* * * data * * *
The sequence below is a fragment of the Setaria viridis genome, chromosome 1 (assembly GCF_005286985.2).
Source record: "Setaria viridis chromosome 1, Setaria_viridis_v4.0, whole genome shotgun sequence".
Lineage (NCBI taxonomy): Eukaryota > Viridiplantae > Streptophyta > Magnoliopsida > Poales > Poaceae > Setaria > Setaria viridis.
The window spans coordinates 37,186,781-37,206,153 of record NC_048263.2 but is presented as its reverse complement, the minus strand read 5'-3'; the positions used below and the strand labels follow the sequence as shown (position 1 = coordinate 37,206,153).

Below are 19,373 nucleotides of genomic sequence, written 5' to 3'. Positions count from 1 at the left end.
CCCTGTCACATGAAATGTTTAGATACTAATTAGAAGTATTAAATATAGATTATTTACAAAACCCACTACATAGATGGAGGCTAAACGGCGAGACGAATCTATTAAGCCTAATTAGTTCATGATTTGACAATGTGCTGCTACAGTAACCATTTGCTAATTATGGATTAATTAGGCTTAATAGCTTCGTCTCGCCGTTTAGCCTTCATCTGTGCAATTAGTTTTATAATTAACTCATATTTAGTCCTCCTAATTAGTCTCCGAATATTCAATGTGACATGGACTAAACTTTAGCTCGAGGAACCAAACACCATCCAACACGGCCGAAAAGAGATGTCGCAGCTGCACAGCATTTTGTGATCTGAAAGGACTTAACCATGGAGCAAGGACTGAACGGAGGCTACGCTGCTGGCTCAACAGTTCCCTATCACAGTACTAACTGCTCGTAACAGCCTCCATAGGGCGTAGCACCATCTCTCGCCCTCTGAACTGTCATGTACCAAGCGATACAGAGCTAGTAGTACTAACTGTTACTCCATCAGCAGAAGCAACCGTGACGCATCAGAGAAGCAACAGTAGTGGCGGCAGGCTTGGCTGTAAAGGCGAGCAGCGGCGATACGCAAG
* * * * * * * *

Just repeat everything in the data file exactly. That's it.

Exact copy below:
The sequence below is a fragment of the Setaria viridis genome, chromosome 1 (assembly GCF_005286985.2).
Source record: "Setaria viridis chromosome 1, Setaria_viridis_v4.0, whole genome shotgun sequence".
Lineage (NCBI taxonomy): Eukaryota > Viridiplantae > Streptophyta > Magnoliopsida > Poales > Poaceae > Setaria > Setaria viridis.
The window spans coordinates 37,186,781-37,206,153 of record NC_048263.2 but is presented as its reverse complement, the minus strand read 5'-3'; the positions used below and the strand labels follow the sequence as shown (position 1 = coordinate 37,206,153).

Below are 19,373 nucleotides of genomic sequence, written 5' to 3'. Positions count from 1 at the left end.
CCCTGTCACATGAAATGTTTAGATACTAATTAGAAGTATTAAATATAGATTATTTACAAAACCCACTACATAGATGGAGGCTAAACGGCGAGACGAATCTATTAAGCCTAATTAGTTCATGATTTGACAATGTGCTGCTACAGTAACCATTTGCTAATTATGGATTAATTAGGCTTAATAGCTTCGTCTCGCCGTTTAGCCTTCATCTGTGCAATTAGTTTTATAATTAACTCATATTTAGTCCTCCTAATTAGTCTCCGAATATTCAATGTGACATGGACTAAACTTTAGCTCGAGGAACCAAACACCATCCAACACGGCCGAAAAGAGATGTCGCAGCTGCACAGCATTTTGTGATCTGAAAGGACTTAACCATGGAGCAAGGACTGAACGGAGGCTACGCTGCTGGCTCAACAGTTCCCTATCACAGTACTAACTGCTCGTAACAGCCTCCATAGGGCGTAGCACCATCTCTCGCCCTCTGAACTGTCATGTACCAAGCGATACAGAGCTAGTAGTACTAACTGTTACTCCATCAGCAGAAGCAACCGTGACGCATCAGAGAAGCAACAGTAGTGGCGGCAGGCTTGGCTGTAAAGGCGAGCAGCGGCGATACGCAAG